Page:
Originally published in Whole Earth Review, 1990, vol. 65, no. 46, pp. 38
THE ORTHODOX DOGMA for the last couple of decades has been that there is no end in sight for the increase of population of humans on earth. Nearly everyone can draw the generic graph of surging human population rocketing further off the charts, nearing infinity with each passing year. That's the population bomb.
The proposition that in the future we might actually be in for a population fizzle is so unthinkable, so contrary to our common agreement, that it borders on the laughable. What sane or compassionate person could suggest that there is no population problem on earth? Yet when I set out to verify the population statistic underlying the premise for the Global Teenager theory, I found sane and compassionate people holding what could only be called population heresies.
My first alarm came in trying to pin down the exact year in the nineties when the world's population of people under 20 reached 50 percent of the total (see Premise on page 2). It didn't take very long looking at the statistics to see that the sheer number of teenagers in the world will increase dramatically for the next several decades. There will be six million additional teenagers for each year you live.
Further study showed that in the less-developed countries, the ratio of teenagers to non-teenagers often exceeds 50 percent right now, and is due to grow. The numbers from the World Bank and UN pointed to whole countries, like Mexico, where the average age was 15. Here indeed were global teenagers. Literally billions of them. And 90 percent of these kids will be coming of age in the nonindustrialized world. But much to my surprise, as plentiful as they are, the ratio of under-20s to adults taken worldwide is currently only 43 percent, and projected to drop for as long as any demographer is willing to estimate.
The human population on the planet as a whole, then, is aging. Getting older by the minute. The average age of a human citizen on the planet Earth will slowly creep from 23 now to 32 in another 50 years. "Wow! 32, is that old!" said the population expert Carl Haub when he uncovered this statistic for me. "What do you mean old?" I asked him. "Well, we usually associate a median age like that with a very developed country. That's the median age of the US now, and it's an aging society."
Maybe different figures would give a different story. A few phone calls made it evident that almost all worldwide population figures ultimately come from only two sources. No matter who was quoting them, conservative, liberal, scholar, crook, the fountainhead was either the UN or the World Bank. I can't speak for the accuracy f their data, but everyone talking global is playing with the same numbers. The World Bank is more ambitious in publishing projections of where they think population trends are pointed, so the numbers cited below derive from them. In particular I used a new, unpublished Working Paper (#WPS 115, October 1988) from the World Bank for their latest projections as of October 1989.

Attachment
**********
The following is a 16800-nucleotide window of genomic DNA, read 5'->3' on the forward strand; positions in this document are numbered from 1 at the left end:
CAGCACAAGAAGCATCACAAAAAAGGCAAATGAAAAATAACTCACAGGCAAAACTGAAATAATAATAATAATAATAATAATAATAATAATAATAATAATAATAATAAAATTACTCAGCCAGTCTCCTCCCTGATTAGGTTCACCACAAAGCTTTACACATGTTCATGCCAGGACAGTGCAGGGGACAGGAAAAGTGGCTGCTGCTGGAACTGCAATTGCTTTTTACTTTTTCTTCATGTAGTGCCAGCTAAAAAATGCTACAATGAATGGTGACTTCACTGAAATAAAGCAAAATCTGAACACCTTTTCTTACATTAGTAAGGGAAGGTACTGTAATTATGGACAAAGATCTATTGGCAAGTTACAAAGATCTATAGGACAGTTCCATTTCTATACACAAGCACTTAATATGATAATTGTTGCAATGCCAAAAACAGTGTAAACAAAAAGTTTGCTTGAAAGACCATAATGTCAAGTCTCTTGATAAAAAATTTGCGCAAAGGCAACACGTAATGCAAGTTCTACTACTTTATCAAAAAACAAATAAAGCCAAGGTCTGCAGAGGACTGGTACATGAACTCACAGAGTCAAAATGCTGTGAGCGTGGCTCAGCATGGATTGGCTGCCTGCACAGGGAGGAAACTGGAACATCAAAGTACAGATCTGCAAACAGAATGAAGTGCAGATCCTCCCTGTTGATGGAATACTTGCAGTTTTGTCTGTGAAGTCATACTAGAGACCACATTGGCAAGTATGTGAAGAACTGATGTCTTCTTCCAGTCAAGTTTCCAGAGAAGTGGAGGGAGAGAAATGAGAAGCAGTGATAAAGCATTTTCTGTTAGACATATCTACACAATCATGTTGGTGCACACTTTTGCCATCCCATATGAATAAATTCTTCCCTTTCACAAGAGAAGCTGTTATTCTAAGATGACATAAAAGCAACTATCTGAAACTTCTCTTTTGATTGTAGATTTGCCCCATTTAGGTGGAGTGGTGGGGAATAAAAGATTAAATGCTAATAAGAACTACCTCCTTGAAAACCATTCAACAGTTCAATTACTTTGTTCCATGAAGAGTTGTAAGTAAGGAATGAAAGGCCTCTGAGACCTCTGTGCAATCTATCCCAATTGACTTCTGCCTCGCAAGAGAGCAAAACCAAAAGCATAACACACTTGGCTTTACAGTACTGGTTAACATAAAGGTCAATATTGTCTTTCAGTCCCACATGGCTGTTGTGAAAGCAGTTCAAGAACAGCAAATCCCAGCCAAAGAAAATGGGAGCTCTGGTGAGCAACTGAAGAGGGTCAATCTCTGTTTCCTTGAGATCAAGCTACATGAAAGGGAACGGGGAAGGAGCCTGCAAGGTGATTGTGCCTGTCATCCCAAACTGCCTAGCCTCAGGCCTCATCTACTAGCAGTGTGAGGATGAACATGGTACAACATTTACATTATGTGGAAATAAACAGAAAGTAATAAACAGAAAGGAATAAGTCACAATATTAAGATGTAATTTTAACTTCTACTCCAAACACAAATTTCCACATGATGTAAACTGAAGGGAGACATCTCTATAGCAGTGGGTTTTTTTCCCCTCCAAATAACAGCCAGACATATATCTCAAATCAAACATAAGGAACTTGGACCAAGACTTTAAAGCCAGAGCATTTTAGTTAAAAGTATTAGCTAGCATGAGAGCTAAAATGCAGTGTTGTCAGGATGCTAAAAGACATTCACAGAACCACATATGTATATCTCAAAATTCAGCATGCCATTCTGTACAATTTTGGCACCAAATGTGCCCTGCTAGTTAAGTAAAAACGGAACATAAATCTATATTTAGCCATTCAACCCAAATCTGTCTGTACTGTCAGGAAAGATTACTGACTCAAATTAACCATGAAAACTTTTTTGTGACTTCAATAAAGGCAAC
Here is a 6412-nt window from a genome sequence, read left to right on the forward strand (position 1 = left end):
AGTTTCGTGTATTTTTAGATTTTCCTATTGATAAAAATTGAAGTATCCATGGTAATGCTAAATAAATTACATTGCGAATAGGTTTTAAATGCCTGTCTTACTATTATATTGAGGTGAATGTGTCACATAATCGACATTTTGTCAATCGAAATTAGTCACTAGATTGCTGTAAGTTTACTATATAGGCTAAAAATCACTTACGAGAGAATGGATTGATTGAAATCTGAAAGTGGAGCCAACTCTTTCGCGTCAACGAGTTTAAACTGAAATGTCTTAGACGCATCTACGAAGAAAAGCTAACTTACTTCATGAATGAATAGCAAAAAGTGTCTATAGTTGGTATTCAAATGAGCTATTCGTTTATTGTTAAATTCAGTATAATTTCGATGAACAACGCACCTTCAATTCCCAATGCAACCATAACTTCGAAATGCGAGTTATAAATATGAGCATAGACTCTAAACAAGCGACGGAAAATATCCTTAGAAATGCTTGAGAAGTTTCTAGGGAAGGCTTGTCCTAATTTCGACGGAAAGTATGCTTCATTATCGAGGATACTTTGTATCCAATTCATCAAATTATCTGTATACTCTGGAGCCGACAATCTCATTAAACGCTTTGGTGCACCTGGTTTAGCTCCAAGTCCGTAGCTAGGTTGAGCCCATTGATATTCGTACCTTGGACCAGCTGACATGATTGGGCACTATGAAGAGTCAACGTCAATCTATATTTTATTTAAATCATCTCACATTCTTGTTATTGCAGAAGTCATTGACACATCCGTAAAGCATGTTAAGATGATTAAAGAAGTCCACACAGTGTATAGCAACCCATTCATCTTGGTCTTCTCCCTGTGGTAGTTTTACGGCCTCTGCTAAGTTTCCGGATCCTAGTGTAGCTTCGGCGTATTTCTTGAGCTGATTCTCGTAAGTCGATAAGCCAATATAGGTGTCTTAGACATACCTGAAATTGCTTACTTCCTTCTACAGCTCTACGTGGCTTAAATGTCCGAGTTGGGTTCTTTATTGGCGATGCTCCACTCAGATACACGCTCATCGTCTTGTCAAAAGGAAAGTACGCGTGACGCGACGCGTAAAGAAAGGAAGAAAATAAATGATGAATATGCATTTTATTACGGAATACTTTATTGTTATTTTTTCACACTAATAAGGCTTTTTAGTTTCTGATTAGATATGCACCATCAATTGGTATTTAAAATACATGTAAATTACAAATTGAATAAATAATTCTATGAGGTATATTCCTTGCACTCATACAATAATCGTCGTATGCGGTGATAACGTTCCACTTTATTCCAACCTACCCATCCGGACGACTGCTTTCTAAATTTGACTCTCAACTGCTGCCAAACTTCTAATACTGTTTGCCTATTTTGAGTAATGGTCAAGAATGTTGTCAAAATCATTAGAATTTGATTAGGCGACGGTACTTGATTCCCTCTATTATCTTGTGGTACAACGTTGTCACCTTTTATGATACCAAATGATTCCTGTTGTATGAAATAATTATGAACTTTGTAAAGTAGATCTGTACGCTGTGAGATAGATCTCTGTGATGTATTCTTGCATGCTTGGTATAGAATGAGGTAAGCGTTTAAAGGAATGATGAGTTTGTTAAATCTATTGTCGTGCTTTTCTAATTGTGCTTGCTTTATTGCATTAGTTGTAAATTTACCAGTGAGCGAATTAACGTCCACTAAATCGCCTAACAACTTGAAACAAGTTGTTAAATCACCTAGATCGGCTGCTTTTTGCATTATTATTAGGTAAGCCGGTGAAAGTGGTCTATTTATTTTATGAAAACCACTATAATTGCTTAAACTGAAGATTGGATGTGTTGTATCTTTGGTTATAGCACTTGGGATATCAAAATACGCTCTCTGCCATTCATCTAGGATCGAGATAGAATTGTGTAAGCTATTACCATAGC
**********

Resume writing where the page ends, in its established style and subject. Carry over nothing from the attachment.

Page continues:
According to this report, within 35 years (by 2025) the world's birth rate will decline by 10 points (a point is a tenth of a percentage); the death rate will decline by less than 2 points, yielding a fall in the world's annual growth rate from 1.7 percent to less than I percent. The rapid decline in birth rates experienced by developed countries will be a worldwide phenomenon. Within the last several months alone, several nations thought to be population basket-cases, Brazil and Kenya, astounded the world with news that their birth rates have been plunging. Especially striking is Kenya, because it has the world's highest birth rate, even counting its decline. When the fastest slow down, we are in for a turn.
At this rate, how long will it take the world to reach global zero population growth? The amazing answer is: 50 years -- about 2045. This date, technically called the Replacement Year, or the date when the average women's fertility will exactly replace herself and her mate, is fairly widely accepted by the various population agencies. But, as these same experts say, it is not rates that crowd the earth, but absolute numbers of people. The date when the actual population of Earth reaches its "peak" of human passengers (called the Stationary Population) does not occur until a century later. The population of Earth then is projected to be 10.8 billion.
The lag between the two stabilization points is due to something called demographic momentum. Absolute population can continue to increase while growth rates are falling because, although reporduction may be merely sufficient to replace the parents, the parents are still around for a generation or two, padding the count. And all the while the reproductive rate is above replacement there is an expanding base that will reproduce. When you are starting out with billions, and you drop the rate quickly, you still wind up with a humongous bulge that has to run itself out. We are riding that wave.
Malthus was wrong. As the granddaddy of population study he was quite right about the population dynamics of animals, but human population behavior is far more complex and slippery because we are so adaptive and meddlesome. Malthus posited that 1) Populations are limited by available food and subsistence resources, and 2) Populations always increase when the means of subsistence increases. Neither of these postulations is true for humans. Because of human ideas, innovation and work, the amount of food has increased as population has increased. There are food surpluses in many nations, and few have true famines. Most famines in recent decades are due to maldistribution of available food. And because humans, unlike animals, deliberately self-regulate their fertility even in primitive societies, population growth does not follow standard of living. There is ample evidence in old times of marriage and childbearing following the patterns of good and bad harvests. And population growth is decling the quickest in societies with the greatest abundance of food/resources, the complete opposite of what Malthus claimed. In fact a better case can be made that an increase in population numbers will increase the availability of subsistence resources.